South Korea reported that at least 116 people who had been declared recovering from the emerging coronaviruses had tested positive again, although officials said they would soon consider easing strict recommendations aimed at preventing an outbreak.
South Korea reported only 25 new cases on Monday, but the increased number of relapsed patients raised concerns as the country sought to eradicate the disease.
Officials are still studying the cause of what appears to be setbacks. Jeong Eun-kyung, director of the Korean Centers for Disease Control and Prevention, said the virus may be active again and that patients have not contracted it again.
Other experts said that the wrong tests might play a role in this, or there might be leftovers for the virus in patients ’bodies without being infectious or dangerous to them or others.
These 160 cases are more than twice the number of similar cases recorded by South Korea a week ago.
A South Korean official said that South Korea plans to send 600,000 corona virus testing devices to the United States on Tuesday in its first such shipment after a request from US President Donald Trump.
Meanwhile, government leaders have called on South Koreans to continue to follow the guidelines and restrictions imposed on public gatherings, but they have suggested that these measures can be eased soon.
South Korea has called on residents to adhere strictly to the measures of social separation until at least April 19, but with new infections declining and weather improving, more and more people are starting to tend to violate these instructions.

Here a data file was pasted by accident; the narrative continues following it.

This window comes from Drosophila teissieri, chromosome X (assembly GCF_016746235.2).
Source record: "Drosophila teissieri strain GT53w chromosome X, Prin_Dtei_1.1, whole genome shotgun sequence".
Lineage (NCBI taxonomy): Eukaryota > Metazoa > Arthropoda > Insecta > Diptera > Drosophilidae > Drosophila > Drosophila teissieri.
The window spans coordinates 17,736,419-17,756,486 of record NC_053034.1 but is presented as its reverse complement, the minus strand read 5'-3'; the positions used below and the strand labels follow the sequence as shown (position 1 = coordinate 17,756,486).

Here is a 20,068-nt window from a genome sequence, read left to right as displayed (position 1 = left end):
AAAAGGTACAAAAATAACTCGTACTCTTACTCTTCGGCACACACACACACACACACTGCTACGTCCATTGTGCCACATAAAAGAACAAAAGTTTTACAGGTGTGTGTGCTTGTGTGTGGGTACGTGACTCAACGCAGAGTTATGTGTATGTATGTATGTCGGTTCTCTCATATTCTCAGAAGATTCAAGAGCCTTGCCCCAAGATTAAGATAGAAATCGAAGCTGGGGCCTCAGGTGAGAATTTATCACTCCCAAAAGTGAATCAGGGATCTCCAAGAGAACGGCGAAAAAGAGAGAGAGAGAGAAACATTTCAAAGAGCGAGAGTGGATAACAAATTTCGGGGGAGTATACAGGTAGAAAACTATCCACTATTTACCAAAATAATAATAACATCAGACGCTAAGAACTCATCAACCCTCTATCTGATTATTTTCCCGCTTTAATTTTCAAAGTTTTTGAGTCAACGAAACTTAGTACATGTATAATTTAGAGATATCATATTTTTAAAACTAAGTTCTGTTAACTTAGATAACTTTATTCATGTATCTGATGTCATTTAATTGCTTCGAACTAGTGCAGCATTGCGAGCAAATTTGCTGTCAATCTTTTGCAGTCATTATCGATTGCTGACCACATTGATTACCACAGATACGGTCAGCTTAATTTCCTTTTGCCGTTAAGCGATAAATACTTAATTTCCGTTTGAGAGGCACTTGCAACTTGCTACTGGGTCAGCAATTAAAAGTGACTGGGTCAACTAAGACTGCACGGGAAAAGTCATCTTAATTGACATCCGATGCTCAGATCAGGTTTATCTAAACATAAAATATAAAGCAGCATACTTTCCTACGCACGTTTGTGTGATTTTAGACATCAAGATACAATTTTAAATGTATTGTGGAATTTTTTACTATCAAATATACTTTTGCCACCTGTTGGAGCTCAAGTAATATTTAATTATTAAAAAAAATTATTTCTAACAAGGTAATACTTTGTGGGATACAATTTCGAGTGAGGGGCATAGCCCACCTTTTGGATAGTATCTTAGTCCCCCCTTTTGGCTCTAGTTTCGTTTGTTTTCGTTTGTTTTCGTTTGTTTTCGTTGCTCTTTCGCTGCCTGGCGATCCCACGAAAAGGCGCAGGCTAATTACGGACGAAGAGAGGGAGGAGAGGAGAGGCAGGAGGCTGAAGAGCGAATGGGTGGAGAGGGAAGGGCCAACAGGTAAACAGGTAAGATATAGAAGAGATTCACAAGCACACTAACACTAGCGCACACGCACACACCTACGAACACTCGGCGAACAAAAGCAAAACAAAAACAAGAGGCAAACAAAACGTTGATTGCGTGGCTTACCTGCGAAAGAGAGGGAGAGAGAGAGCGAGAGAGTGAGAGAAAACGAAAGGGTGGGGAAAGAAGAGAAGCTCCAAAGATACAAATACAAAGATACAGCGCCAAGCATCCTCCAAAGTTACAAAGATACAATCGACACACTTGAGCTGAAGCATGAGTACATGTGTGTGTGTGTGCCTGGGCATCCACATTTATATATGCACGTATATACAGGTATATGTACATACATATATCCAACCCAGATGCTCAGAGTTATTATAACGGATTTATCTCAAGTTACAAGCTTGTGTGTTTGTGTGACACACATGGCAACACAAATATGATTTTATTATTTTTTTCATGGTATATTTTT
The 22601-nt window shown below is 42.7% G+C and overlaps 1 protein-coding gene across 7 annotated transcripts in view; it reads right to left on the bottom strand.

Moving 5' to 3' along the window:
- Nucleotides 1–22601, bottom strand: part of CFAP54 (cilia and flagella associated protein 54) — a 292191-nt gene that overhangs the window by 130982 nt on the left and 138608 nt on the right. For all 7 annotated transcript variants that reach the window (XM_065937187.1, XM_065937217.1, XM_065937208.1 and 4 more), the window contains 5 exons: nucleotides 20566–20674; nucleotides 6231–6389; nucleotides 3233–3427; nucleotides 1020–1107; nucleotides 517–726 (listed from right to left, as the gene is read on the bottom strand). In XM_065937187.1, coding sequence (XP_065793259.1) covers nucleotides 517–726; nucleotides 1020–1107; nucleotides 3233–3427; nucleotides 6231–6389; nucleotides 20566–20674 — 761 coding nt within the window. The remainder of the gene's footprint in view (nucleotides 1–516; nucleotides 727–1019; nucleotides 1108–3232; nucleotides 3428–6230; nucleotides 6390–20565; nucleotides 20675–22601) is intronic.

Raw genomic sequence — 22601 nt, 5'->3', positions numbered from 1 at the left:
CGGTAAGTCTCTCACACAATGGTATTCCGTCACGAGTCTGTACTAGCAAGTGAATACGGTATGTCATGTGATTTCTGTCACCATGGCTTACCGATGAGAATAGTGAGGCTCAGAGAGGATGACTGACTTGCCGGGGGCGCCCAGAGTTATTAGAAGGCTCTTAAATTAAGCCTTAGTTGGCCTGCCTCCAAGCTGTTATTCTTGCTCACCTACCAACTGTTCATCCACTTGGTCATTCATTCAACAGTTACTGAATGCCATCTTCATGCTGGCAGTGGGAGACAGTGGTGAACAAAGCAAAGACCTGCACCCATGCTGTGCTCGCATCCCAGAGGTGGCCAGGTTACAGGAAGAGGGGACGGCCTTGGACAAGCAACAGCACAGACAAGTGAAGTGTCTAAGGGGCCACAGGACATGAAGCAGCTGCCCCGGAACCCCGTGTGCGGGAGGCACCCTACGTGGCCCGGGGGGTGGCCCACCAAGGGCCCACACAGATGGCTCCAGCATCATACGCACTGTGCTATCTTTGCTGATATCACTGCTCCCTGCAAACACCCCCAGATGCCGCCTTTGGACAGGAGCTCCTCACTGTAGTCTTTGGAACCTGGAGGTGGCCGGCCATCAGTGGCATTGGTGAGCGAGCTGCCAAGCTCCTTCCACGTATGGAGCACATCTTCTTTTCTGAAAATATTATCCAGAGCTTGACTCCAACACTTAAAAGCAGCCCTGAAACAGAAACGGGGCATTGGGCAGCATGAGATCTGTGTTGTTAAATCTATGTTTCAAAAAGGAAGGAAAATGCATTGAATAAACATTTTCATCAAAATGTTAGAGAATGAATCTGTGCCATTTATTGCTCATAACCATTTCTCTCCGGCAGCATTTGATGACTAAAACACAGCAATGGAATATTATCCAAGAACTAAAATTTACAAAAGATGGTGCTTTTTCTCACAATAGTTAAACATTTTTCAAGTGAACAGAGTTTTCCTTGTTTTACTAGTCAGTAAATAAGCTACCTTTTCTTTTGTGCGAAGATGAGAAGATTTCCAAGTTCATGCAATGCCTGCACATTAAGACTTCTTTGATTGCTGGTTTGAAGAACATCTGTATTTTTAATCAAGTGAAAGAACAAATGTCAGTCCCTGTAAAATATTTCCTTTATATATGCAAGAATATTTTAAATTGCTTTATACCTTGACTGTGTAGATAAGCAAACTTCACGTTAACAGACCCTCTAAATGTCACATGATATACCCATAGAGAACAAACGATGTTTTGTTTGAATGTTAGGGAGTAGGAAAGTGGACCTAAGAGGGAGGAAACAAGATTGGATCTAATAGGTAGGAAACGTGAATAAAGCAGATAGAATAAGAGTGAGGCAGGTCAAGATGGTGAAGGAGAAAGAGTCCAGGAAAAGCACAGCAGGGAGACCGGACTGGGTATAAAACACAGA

Prime Minister Choong Se-kyon said that the government will soon consider easing instructions that require people to stick to their homes, avoid social gatherings of any kind and not go out except for essential reasons only.
Later this week, we intend to review our intensified social separation campaign, which we have been implementing to date, and to discuss whether we will switch to normal safety measures, he said.
Some local governments imposed stricter measures, including closing bars and nightclubs, banning large demonstrations and limiting church gatherings.
Chung warned that the country will not return to life as it was before the outbreak, even when restrictions are eased.
“We need a very careful approach because any premature mitigation of social divergence can lead to untold results,” he said. We have to think carefully about when and how to move to the new approach